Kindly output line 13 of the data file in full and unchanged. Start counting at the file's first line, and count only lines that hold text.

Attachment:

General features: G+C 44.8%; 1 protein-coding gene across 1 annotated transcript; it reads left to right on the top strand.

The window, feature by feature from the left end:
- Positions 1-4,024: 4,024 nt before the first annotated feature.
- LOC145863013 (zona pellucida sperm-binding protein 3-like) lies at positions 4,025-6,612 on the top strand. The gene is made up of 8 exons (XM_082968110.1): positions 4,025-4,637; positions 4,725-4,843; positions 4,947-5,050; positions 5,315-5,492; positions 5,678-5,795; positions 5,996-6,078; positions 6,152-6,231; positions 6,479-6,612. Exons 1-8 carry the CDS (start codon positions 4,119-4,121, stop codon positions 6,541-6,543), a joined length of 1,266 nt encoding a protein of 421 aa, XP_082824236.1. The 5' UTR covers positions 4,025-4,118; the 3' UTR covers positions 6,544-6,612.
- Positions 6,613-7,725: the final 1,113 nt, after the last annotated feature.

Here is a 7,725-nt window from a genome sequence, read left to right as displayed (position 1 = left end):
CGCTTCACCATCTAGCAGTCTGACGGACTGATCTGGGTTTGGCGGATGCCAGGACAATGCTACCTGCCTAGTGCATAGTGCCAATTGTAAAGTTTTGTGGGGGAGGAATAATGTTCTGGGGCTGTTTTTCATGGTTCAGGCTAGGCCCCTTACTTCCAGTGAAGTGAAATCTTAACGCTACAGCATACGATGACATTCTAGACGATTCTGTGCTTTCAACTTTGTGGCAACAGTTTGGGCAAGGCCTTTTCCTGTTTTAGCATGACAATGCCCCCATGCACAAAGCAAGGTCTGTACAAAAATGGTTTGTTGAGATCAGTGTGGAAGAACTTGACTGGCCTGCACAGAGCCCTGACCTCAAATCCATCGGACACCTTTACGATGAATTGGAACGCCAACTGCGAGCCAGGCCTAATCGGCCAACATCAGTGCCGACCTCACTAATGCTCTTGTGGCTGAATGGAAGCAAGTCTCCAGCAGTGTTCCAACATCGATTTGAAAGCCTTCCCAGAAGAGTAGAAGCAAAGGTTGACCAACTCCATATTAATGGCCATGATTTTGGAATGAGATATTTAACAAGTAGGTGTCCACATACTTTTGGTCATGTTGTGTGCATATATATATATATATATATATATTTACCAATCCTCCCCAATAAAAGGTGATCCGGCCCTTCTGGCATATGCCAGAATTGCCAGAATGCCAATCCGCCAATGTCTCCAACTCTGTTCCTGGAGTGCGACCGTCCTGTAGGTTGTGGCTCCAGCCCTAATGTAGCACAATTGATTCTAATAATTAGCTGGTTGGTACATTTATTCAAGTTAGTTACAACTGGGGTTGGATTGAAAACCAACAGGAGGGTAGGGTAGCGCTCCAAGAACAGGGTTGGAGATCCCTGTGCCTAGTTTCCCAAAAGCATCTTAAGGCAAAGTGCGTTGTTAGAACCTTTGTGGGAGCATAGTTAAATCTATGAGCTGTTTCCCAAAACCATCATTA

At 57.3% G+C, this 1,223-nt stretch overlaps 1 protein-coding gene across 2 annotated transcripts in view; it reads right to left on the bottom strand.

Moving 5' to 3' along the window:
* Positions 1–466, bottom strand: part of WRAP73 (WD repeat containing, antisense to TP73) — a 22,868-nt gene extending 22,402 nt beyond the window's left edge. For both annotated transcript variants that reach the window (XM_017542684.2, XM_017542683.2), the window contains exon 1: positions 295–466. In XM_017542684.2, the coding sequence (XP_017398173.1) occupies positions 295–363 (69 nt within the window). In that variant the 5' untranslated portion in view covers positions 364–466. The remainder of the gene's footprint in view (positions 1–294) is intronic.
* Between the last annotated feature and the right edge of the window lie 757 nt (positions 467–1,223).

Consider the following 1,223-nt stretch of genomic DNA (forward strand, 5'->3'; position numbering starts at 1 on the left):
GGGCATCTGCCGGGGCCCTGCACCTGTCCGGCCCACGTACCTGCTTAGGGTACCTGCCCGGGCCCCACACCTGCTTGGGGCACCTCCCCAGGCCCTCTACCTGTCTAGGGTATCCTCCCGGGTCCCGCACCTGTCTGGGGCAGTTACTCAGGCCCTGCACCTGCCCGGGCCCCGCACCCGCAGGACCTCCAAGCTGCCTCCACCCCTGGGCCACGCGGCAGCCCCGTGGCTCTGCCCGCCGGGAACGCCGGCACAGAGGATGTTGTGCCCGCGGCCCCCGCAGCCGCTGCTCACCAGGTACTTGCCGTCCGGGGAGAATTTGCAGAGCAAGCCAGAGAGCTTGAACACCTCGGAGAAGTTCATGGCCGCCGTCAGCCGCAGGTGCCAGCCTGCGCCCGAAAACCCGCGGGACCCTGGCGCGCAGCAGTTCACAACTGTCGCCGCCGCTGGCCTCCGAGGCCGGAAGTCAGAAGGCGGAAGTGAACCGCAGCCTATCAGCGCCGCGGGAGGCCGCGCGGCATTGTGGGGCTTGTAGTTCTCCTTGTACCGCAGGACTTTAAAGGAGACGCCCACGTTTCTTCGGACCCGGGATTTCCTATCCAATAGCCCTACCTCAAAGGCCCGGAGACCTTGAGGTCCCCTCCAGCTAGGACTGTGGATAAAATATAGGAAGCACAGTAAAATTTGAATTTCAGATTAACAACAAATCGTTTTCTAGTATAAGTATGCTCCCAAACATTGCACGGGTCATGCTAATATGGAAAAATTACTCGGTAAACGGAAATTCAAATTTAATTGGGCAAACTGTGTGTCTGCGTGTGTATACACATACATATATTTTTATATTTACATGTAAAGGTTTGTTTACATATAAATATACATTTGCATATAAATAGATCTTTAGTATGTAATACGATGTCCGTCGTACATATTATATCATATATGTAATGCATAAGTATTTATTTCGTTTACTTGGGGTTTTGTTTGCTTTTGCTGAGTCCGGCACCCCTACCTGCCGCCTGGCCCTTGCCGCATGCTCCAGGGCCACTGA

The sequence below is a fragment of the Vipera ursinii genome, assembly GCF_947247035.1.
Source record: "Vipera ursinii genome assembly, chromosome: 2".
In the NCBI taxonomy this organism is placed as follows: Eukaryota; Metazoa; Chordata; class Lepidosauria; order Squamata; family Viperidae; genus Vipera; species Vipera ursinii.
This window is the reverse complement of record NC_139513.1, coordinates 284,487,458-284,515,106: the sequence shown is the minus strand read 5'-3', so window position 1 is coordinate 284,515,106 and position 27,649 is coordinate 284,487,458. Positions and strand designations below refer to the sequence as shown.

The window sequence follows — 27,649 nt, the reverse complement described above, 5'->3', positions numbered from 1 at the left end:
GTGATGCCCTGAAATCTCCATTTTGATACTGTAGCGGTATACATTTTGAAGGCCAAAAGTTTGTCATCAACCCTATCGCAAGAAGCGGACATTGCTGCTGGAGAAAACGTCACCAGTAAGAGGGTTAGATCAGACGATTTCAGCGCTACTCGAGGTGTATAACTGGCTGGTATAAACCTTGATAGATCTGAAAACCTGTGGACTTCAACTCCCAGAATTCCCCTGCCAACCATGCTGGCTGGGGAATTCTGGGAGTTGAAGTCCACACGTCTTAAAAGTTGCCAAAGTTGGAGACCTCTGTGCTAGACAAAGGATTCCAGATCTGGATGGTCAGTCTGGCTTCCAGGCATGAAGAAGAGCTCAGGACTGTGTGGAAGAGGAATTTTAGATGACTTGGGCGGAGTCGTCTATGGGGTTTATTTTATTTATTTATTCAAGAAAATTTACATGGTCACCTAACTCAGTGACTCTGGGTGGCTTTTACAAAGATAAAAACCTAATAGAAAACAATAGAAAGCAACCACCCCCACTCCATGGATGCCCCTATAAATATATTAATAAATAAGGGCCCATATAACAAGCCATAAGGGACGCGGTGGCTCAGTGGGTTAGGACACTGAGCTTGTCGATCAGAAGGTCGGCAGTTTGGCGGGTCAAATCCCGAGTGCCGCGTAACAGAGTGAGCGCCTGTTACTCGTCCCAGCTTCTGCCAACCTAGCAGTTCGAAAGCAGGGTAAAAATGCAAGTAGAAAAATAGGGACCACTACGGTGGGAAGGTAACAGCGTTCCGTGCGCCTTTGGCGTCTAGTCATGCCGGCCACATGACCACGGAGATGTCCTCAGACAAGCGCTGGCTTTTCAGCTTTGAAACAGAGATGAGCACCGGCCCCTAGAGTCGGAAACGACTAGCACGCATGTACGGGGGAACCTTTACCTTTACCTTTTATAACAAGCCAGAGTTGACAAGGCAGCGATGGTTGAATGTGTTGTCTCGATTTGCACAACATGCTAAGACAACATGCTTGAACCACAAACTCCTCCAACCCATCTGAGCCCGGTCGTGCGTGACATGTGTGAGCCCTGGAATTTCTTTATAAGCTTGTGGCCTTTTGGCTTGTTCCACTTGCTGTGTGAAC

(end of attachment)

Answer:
GGGCATCTGCCGGGGCCCTGCACCTGTCCGGCCCACGTACCTGCTTAGGGTACCTGCCCGGGCCCCACACCTGCTTGGGGCACCTCCCCAGGCCCTCTACCTGTCTAGGGTATCCTCCCGGGTCCCGCACCTGTCTGGGGCAGTTACTCAGGCCCTGCACCTGCCCGGGCCCCGCACCCGCAGGACCTCCAAGCTGCCTCCACCCCTGGGCCACGCGGCAGCCCCGTGGCTCTGCCCGCCGGGAACGCCGGCACAGAGGATGTTGTGCCCGCGGCCCCCGCAGCCGCTGCTCACCAGGTACTTGCCGTCCGGGGAGAATTTGCAGAGCAAGCCAGAGAGCTTGAACACCTCGGAGAAGTTCATGGCCGCCGTCAGCCGCAGGTGCCAGCCTGCGCCCGAAAACCCGCGGGACCCTGGCGCGCAGCAGTTCACAACTGTCGCCGCCGCTGGCCTCCGAGGCCGGAAGTCAGAAGGCGGAAGTGAACCGCAGCCTATCAGCGCCGCGGGAGGCCGCGCGGCATTGTGGGGCTTGTAGTTCTCCTTGTACCGCAGGACTTTAAAGGAGACGCCCACGTTTCTTCGGACCCGGGATTTCCTATCCAATAGCCCTACCTCAAAGGCCCGGAGACCTTGAGGTCCCCTCCAGCTAGGACTGTGGATAAAATATAGGAAGCACAGTAAAATTTGAATTTCAGATTAACAACAAATCGTTTTCTAGTATAAGTATGCTCCCAAACATTGCACGGGTCATGCTAATATGGAAAAATTACTCGGTAAACGGAAATTCAAATTTAATTGGGCAAACTGTGTGTCTGCGTGTGTATACACATACATATATTTTTATATTTACATGTAAAGGTTTGTTTACATATAAATATACATTTGCATATAAATAGATCTTTAGTATGTAATACGATGTCCGTCGTACATATTATATCATATATGTAATGCATAAGTATTTATTTCGTTTACTTGGGGTTTTGTTTGCTTTTGCTGAGTCCGGCACCCCTACCTGCCGCCTGGCCCTTGCCGCATGCTCCAGGGCCACTGA